According to the same sources, these funds have put around €200 million on the table, and the best positioned of the three is the German fund, pending the outcome of the negotiations. BBVA and Deutsche both declined to comment. The other two candidates, Apollo and Cerberus, have their own real estate platforms in Spain, Altamira and Haya, and so they almost always analyse these types of operations.

The Spanish bank now has a few days to decide the winner of the bid, although the result will be announced imminently given the interest in closing it before the end of the first half of the year, and thus being able to reflect it in the results that will be presented in a month’s time.

Selling off property

According to the latest figures, at the end of March of this year, BBVA held almost €6,500 million in property developer loans, of which only €1,700 million were up to date. Another €4,750 million were doubtful, with a provisioning level of 56%. Almost all of these loans were secured by land and finished buildings.

In addition, BBVA has another €13,500 million in foreclosed assets, with a coverage ratio of 63%. On Monday, the CEO of the entity, Carlos Torres, insisted that cleaning up this property is one of the group’s major priorities, in order to whereby improve the profitability of Spain. At the presentation of its last results, it announced a period of three years to achieve its goal of cleaning up its balance sheet.

Torres shielded himself behind the property balance to explain why the entity he leads did not present a bid for Banco Popular, after studying its possible purchase together with Banco Santander just two weeks ago. In the end, Popular was acquired by the entity presided over by Ana Botín, for the price of €1, plus a capital increase of €7,000 million.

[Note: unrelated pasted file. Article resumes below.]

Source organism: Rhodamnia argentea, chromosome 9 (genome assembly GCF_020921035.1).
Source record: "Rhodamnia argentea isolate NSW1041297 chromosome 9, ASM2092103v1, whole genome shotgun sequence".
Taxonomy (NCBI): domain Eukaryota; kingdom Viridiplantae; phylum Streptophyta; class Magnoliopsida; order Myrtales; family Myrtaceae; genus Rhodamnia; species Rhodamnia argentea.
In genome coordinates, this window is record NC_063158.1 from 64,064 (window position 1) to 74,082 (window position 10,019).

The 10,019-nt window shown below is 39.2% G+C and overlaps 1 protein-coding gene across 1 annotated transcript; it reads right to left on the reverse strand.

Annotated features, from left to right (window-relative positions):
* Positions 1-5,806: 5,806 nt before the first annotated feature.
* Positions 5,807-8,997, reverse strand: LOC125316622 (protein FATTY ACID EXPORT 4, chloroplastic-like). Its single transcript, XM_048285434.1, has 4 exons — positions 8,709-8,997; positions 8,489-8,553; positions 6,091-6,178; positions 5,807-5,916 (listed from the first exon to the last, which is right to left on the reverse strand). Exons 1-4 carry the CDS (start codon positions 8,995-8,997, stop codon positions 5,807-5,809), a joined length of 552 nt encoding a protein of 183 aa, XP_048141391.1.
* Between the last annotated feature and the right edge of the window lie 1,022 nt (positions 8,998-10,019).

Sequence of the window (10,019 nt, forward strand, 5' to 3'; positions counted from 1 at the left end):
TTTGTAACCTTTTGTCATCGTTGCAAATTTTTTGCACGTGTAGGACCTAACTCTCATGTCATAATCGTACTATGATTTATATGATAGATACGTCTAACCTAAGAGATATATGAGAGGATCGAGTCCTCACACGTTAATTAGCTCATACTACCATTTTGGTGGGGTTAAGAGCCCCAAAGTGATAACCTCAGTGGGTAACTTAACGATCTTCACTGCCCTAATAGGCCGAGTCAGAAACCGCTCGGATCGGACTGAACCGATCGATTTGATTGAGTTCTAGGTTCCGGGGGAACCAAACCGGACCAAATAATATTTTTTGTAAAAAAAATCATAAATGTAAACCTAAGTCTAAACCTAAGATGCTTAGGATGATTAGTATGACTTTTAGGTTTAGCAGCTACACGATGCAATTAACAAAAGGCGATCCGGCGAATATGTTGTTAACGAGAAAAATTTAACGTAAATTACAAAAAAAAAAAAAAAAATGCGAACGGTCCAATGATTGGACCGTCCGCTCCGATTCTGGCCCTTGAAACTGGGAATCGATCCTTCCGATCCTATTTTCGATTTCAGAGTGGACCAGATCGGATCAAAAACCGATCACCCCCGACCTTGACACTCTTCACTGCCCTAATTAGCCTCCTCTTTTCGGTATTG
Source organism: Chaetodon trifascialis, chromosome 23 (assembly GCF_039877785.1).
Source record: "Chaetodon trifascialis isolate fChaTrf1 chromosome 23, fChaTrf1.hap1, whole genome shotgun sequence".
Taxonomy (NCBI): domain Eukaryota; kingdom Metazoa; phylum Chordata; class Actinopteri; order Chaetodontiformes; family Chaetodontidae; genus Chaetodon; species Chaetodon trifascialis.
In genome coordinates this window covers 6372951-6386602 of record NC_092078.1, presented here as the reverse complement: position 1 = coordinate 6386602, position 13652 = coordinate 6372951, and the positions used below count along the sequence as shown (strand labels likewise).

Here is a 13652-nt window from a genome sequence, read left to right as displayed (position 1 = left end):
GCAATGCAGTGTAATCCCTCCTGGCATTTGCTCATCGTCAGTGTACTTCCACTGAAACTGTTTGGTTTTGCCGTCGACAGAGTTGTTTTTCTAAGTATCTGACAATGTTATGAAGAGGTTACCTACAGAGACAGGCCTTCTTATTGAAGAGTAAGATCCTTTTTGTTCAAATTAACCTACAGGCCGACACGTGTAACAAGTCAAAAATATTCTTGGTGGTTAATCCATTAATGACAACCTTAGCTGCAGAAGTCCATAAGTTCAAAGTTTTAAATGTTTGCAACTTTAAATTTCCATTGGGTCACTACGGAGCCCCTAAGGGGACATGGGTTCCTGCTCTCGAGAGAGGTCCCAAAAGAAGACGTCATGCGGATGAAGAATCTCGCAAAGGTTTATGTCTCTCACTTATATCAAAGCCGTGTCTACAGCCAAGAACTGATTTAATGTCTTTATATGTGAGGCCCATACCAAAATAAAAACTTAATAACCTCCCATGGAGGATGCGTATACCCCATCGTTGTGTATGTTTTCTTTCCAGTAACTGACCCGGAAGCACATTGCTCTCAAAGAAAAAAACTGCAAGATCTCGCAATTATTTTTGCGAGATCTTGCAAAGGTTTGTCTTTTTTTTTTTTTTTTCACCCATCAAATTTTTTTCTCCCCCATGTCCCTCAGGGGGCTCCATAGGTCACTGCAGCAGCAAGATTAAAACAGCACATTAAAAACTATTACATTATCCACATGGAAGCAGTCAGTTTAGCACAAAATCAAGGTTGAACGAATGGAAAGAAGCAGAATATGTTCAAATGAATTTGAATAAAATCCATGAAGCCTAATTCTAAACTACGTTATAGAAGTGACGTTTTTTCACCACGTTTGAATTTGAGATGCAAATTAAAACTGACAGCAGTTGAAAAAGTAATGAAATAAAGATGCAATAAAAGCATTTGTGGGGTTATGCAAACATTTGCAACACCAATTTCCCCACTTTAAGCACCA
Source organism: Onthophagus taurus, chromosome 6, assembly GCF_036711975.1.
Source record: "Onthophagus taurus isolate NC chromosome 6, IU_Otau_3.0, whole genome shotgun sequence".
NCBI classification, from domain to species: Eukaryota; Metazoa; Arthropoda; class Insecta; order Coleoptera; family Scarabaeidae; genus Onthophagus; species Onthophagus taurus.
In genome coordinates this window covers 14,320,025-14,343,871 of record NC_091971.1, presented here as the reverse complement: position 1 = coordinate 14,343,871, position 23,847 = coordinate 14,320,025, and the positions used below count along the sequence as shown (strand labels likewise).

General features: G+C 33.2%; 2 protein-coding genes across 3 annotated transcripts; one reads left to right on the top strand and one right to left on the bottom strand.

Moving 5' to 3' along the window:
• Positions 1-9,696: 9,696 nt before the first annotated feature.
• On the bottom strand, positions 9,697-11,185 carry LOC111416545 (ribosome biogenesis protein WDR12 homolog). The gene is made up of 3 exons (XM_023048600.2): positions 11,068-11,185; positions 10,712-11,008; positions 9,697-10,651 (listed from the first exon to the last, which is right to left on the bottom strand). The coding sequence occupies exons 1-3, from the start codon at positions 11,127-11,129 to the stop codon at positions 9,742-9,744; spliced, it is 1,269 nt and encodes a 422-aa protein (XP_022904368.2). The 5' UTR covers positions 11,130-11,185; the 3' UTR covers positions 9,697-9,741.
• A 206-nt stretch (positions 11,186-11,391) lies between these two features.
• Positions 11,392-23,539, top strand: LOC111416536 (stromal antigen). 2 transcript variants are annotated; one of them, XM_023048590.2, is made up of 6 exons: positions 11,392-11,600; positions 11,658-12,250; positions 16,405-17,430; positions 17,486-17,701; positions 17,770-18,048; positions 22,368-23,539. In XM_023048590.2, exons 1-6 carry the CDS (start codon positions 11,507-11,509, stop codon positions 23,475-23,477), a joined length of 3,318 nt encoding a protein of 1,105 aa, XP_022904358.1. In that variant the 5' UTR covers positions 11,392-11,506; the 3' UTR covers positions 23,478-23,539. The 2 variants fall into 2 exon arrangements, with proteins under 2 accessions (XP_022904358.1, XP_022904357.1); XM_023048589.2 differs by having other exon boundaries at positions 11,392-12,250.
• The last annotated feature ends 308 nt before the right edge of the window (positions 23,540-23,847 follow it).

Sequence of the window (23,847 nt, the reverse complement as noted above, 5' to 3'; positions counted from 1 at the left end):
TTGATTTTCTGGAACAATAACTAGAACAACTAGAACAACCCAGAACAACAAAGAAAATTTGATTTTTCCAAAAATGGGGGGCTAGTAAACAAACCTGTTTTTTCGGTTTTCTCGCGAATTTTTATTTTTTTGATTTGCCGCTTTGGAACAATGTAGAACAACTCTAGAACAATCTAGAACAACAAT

Original story: Voz Pópuli (by Jorge Zuloaga)

Translation: Carmel Drake

Axactor Buys Its Fifth Debt Portfolio In Spain For €565M

2 August 2016 – Cinco Días

The Norwegian company Axactor is continuing with its commitment to Spain. Yesterday, it announced the purchase of a new debt portfolio in the Spanish market for €565 million, which represents the company’s fifth operation this year. In this way, Axactor is pushing ahead with its growth strategy in Spain and is strengthening its position as one of the main operators in the debt management sector. Juan Manuel Gutiérrez (pictured above right), Head of Axactor in Spain, confirmed that “ we are totally focused on growth: this acquisition forms part of our plans to continue increasing our presence in the Spanish market, through both the purchase of portfolios and the management of debt for third parties”.

The new debt portfolio acquired by Axactor comprises secured and unsecured loans amounting to €565 million. The portfolio includes almost 30,000 accounts held by individuals and small and medium-sized companies. This acquisition comes after the firm closed another deal in July in the primary market, when it purchased a debt portfolio for €144 million from Banco Mare Nostrum.

Since December 2015, the company has tripled the number of cases under management (from 250,000 to 780,000) and it has quadrupled the total volume of debt under management (from €2,140 million to €9,035 million). Spain has become the fastest growing market for the group and is at the centre of its strategy to become the leader of the debt management market in mainland Europe. Its progress was boosted by the acquisition of Geslico, an operation that allowed the Nordic firm to become the second largest operator in this business segment.

In addition, the incorporation of that company into the group has allowed Axactor to cover the entire value chain of the debt business and has facilitated operations involving collections and debt purchases thanks to a complex IT system to which Axactor has obtained access as a result of the integration of Geslico.

Axactor bought the management company of the former savings banks from the opportunistic fund Fortress, following the US firm’s withdrawal from the country. In this way, Axactor began its international expansion several months ago and chose Spain for that purpose. Its strategy involves becoming the leader of the debt management market in mainland Europe. “Spain has become the launch pad for this strategy and a key market for the Norwegian group”, said the firm, which is listed on the stock exchange.

Original story: Cinco Días (by A.G.)

Translation: Carmel Drake